Passengers arriving at the Port of San Francisco
Arrive San Francisco
August 19, 1852
SS Golden Gate
Captain C. P. Patterson
August 19, 1852, Daily Alta California, San Francisco, California
The Troubles on the Golden Gate
Capt. Patterson, of the Golden Gate, has handed us a few particulars concerning the detention of the steamer at Panama, and the mortality which prevailed among the U. S. troops whilst lying at that place.
On the 17th July, the steamer being then in readiness to receive the passengers ticketed for her, a number came on board, and on the 20th about 650 of of the 4th infantry were also received. The remainder of the regiment, some 100 in number, with the sick and camp attendants, were received in course of the ensuing week, great delay having occurred in their march over the Isthmus. On the night of the 20th one of the soldiers died of cholera, and a number of others were attacked, three more dying the succeeding night.
The agent of the Company at Panama, apprehensive of the disease spreading in the ship, at once dispatched the steamer to Taboga, and fitted up one of the Company's vessels as a hospital, into which the sick were promptly transferred. This change was marked by such beneficial effects, that the disease was checked and nearly disappeared, twenty-one deaths having occurred among the troops up to this period. The number of passengers, including the troops, ticketed to go forward upon the Golden Gate being large, the agent determined to dispatch two additional steamers, with such as preferred to go forward at once, and the Columbia sailed up on the 26th, followed by the Unicorn on the 27th.
After the sailing of the steamers, a change of weather unfortunately caused the cholera to reappear with increased severity, when, with the concurrence of Col. Bonneville, all the troops were landed upon Flamingo Island, and quartered in houses and tents. On Wednesday night, 29 deaths occurred, confined to the troops, and 2 of the crew, notwithstanding which the passengers, free from panic, preferred to remain on board the ship, which was thoroughly fumigated for several days in succession, but after the removal of the troops from the steamer, but one death occurred among those remaining on board. The health of those on shore improved so rapidly that on on Saturday it was determined if no new cases appeared in the course of two days, to receive on board 450 of those perfectly well, and to transfer the convalescent and others remaining in charge of the Northerner, so soon as the state of the health would safely admit of their removal.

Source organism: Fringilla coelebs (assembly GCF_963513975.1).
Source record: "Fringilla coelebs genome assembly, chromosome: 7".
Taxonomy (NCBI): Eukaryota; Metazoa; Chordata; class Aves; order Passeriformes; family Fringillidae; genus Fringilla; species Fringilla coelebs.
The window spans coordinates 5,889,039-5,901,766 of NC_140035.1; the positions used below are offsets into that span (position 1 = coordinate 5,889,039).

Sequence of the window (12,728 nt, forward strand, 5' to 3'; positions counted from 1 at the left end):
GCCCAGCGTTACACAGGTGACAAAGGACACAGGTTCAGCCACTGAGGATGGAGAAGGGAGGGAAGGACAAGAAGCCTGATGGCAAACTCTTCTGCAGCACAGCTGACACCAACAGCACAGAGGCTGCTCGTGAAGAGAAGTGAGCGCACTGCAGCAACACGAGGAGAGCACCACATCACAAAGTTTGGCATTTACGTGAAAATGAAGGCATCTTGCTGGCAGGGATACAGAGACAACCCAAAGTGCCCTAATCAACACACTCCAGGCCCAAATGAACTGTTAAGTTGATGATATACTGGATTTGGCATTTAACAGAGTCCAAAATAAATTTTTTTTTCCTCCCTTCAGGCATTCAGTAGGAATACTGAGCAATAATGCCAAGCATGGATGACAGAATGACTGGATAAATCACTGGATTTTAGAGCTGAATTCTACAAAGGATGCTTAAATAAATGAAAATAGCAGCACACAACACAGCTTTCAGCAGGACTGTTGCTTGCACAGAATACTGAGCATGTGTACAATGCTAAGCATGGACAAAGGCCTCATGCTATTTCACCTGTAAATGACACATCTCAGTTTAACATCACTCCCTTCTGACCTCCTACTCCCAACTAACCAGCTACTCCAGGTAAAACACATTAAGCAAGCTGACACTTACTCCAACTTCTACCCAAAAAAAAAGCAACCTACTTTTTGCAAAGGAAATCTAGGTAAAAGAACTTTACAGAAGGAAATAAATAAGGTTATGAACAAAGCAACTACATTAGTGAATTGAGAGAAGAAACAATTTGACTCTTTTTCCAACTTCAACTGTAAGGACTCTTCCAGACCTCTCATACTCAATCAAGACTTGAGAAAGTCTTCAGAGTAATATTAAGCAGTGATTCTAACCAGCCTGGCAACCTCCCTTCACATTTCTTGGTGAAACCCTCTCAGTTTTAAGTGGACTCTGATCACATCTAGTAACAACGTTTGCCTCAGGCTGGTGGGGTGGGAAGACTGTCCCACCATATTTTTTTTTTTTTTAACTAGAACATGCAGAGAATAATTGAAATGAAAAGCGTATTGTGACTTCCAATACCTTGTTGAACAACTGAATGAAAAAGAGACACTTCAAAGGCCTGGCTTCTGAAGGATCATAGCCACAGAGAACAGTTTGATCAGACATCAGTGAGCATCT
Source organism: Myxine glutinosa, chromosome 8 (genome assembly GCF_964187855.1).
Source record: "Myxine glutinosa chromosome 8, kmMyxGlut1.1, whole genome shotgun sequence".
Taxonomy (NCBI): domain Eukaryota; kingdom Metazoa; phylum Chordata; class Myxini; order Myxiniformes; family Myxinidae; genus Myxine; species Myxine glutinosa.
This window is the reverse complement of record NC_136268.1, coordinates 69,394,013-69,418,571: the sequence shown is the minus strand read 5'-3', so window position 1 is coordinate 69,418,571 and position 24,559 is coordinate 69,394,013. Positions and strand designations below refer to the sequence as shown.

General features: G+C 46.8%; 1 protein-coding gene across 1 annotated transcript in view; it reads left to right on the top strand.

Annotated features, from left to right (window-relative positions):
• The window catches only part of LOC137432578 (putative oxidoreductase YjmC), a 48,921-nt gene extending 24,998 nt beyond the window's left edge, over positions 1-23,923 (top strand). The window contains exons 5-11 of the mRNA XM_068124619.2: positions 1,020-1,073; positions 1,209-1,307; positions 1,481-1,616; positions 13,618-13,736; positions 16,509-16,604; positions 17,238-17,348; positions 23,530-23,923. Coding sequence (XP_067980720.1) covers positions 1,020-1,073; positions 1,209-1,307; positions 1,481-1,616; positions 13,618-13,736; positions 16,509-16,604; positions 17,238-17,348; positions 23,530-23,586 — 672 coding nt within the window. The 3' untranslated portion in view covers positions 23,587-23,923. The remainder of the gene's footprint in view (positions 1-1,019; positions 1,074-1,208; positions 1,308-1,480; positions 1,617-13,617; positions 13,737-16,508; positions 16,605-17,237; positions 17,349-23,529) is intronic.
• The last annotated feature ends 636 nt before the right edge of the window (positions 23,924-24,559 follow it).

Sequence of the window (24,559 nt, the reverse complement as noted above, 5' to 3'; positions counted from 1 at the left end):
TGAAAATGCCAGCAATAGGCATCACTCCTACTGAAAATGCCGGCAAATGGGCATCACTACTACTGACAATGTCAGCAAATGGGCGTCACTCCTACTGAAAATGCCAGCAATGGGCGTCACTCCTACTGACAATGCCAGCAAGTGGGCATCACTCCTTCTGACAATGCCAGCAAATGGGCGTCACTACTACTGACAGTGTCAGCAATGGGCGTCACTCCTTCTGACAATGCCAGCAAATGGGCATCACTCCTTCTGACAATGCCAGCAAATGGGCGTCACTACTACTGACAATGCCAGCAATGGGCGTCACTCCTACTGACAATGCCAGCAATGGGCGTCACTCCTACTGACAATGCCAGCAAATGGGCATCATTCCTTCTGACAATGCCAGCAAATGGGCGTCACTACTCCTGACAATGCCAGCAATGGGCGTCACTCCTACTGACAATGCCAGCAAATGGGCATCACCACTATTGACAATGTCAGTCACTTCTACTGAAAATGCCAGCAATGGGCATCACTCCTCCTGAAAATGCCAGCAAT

The whole number of deaths which occurred of cholera was 67, of which there were but two passengers, exclusive of the troops.
On the passage no symptom of cholera appeared, and but three deaths from any cause occurred among the 700 souls on board. The cause of the mortality is solely attributed to the exposure and imprudence of the troops while marching over the Isthmus.
The above is a substantially correct account of the trouble, cause of detention of the steamer Golden Gate, and the manner in which her passengers were treated and accommodated. The company certainly did everything in their power for the benefit of their passengers, and deserve great credit for their prompt and efficient exertions. It is a cause of congratulation for all that the results of the detention were not attended with more disastrous effects.
THURSDAY MORNING, AUGUST 19.
TEN DAYS LATER.
ARRIVAL OF THE GOLDEN GATE
QUICK PASSAGE FROM PANAMA
Arrival of the 4th Regiment U. S. Infantry
Dispute Between England and United States
Passpage of Collins Appropriation Bill
-Precipitate Departure of Kossuth from the United States.
The magnificent steamer Golden Gate, Capt. Patterson, ARRIVED yesterday in one of her extraordinary quick trips. Her report, which is furnished by Capt. Macey, shows her running time to be but eleven days and twenty-one hours!
The U. S. Mail steamship Golden Gate, C.P. Patterson, U.S.N., Commander, arrived this morning from Panama, which port she left on the 5th inst. The Golden Gate brings 100 bags of mail matter, 170 passengers and the 4th Regiment U.S. Infantry. The steamship Northerner arrived at Panama on the 3d, and would leave the 6th. August 9th, 6 o'clock P.M. saw a steamer, but did not make her out. August 10th, at 4 o'clock A M, saw a steamer off Acapulco; supposed they both belonged to the San Juan line. August 10th, arrived at Acapulco and left the same evening; detained twenty hours. Running time from Panama five days and one hour. The steamship Oregon, hence for Panama, left Acapulco on the 9th inst. Mr. Rice, U. S. Consul, with his family, left in the Oregon for the United States. The propeller Com. Stockton, (the cause of the difficulty with Mr. Rice,) was sold by the Mexican authorities and had gone to the southward. The ship Manlius, Capt. Baker, sailed on the 10th for Callao. The ship Humboldt would leave in a few days for Manila. August 16th, arrived at San Diego: detained six hours. Same day arrived steamer Ohio, from San Francisco. The schooner Emily, forty days from Mazatlan with ninety passengers, was reported as being some twenty miles to the leeward of San Diego, destitute of water and provisions. The Ohio would probably be sent to her relief. On the 16th of August, at 7 o'clock, P. M., spoke steamship Panama, off Santa Barbary (cq.) Island, hence for Panama. The Golden Gate arrived off the Heads early this morning, but owing to the density of the fog, could not run in. The G.G. has made the passage from Panama in eleven days and twenty-one hours running time.
August 17, 1852, Steamer Golden Gate
Messrs. Editors I left New York on the Illinois, on the 20th July, in the midst of the most imposing pageant that Old Gotham ever witnessed funeral procession in honor of our great departed statesman, Henry Clay. The procession commenced moving at the very hour the wheels of the Illinois were revolving, and that, of course, I did not see. But Broadway never presented a more sorrowful or grandly imposing appearance than on that occasion. The splendid Astor House was completely shrouded with fine crape, festooned into diamonds before each window, while its stately granite showed through the sable tissue dimly, as though it would veil its majestic proportions from the eye on this day or national sorrow and regret. The Irving House, Stewart's, and French's Hotel, were tastefully dressed in mourning, and I can well conceive the imposing character of the affair.